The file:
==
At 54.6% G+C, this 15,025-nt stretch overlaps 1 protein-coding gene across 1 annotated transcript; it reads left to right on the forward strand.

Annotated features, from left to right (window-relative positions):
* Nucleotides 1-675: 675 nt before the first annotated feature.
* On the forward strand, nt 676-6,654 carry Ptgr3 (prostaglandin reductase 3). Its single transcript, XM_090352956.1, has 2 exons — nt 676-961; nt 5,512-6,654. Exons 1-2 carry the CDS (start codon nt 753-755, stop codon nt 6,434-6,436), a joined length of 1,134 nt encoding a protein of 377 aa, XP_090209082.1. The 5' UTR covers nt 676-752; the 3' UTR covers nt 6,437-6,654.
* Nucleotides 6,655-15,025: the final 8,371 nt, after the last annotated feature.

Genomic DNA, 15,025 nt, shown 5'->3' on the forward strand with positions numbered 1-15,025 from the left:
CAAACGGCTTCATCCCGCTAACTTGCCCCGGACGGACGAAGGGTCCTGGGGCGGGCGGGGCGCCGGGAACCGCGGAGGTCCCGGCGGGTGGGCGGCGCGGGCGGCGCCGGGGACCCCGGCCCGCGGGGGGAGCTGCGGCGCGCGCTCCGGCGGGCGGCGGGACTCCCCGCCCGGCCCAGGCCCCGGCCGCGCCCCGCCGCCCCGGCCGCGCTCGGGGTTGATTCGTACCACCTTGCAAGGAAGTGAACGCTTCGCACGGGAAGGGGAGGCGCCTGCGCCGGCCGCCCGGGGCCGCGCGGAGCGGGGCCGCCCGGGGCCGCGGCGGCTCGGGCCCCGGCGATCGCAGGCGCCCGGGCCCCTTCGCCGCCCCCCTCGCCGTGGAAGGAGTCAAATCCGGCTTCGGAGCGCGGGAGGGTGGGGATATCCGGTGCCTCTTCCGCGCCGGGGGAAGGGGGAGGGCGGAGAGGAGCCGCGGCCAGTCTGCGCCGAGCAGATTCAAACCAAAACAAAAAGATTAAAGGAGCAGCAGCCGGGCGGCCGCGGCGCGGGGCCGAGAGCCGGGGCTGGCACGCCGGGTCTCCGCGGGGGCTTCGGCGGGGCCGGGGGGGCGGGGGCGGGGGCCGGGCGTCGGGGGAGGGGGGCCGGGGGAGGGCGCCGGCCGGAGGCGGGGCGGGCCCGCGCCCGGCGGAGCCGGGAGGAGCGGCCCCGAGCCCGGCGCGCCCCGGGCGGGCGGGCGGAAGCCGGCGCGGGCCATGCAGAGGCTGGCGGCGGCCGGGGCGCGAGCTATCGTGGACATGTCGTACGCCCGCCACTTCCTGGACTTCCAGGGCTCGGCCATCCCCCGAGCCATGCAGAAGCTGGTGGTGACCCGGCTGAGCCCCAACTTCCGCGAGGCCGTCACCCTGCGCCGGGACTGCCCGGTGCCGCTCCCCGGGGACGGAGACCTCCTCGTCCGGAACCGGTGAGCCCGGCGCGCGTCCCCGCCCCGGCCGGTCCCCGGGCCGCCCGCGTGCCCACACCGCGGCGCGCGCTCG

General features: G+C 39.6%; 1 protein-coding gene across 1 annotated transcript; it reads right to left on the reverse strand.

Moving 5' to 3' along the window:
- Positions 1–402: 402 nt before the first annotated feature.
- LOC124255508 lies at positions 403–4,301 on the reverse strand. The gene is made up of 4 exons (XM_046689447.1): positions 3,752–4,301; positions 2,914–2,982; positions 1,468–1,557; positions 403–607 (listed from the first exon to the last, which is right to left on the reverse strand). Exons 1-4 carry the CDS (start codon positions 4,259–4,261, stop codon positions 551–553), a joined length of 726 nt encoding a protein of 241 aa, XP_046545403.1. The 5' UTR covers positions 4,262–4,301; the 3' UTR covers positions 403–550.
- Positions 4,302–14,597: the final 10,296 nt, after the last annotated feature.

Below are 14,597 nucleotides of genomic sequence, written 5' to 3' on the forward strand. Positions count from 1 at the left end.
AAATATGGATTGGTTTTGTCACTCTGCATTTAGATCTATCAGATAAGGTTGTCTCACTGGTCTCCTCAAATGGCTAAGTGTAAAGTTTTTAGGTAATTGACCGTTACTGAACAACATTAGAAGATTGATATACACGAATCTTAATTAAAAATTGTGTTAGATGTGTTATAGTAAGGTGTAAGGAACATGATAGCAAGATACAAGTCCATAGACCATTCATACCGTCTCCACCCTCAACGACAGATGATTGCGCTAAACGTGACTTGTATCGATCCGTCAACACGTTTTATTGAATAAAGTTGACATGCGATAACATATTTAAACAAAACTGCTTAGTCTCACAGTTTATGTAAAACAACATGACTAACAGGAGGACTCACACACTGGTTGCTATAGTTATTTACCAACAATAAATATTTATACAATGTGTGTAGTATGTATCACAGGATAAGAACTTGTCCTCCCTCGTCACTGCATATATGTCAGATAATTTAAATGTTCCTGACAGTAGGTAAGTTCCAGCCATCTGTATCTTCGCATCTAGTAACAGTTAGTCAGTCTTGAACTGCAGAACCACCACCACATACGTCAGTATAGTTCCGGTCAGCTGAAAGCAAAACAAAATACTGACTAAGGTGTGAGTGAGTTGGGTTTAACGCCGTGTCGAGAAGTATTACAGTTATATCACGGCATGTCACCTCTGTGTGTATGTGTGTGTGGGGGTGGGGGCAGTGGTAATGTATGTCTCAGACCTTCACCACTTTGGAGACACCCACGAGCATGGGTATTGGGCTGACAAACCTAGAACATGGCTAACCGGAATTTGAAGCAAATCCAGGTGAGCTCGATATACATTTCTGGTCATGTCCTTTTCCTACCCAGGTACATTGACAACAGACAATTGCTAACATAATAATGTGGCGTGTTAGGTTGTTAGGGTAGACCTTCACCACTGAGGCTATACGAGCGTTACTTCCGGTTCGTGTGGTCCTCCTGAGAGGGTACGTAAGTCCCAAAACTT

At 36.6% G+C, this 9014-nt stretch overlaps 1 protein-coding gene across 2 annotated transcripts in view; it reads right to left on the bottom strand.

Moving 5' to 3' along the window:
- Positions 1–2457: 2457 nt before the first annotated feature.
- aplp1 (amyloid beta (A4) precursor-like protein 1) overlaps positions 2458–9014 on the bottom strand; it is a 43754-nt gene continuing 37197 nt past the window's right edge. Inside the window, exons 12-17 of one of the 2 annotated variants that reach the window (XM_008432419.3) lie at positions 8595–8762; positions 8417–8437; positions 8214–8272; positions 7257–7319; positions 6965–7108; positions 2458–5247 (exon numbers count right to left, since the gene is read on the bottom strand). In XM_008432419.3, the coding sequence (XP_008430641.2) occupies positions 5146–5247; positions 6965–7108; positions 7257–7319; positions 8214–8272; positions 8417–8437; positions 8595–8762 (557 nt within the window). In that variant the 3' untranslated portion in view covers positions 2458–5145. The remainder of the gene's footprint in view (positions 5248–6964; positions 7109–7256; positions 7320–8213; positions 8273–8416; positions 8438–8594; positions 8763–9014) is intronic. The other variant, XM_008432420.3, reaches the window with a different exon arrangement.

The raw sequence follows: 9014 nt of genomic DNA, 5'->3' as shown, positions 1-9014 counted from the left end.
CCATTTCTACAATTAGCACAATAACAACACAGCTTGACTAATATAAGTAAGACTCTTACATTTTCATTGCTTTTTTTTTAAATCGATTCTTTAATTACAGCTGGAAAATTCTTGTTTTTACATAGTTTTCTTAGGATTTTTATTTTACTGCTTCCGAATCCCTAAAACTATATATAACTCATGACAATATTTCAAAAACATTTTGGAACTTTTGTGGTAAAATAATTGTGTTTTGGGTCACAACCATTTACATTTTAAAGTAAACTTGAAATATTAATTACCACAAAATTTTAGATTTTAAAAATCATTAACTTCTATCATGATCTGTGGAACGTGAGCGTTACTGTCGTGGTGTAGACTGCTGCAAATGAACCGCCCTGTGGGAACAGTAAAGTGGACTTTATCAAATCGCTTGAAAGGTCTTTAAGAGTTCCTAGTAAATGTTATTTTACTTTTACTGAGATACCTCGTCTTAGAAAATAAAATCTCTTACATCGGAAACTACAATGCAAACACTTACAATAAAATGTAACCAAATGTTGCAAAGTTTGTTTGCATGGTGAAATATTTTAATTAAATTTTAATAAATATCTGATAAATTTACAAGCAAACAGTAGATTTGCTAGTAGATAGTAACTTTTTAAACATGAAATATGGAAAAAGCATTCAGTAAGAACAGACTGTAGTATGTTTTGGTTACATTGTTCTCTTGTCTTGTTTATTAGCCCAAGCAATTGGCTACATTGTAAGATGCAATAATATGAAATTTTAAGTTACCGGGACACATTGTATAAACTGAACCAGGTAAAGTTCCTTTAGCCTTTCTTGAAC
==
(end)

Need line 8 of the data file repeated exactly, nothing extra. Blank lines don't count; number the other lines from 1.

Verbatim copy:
General features: G+C 39.6%; 1 protein-coding gene across 1 annotated transcript; it reads right to left on the reverse strand.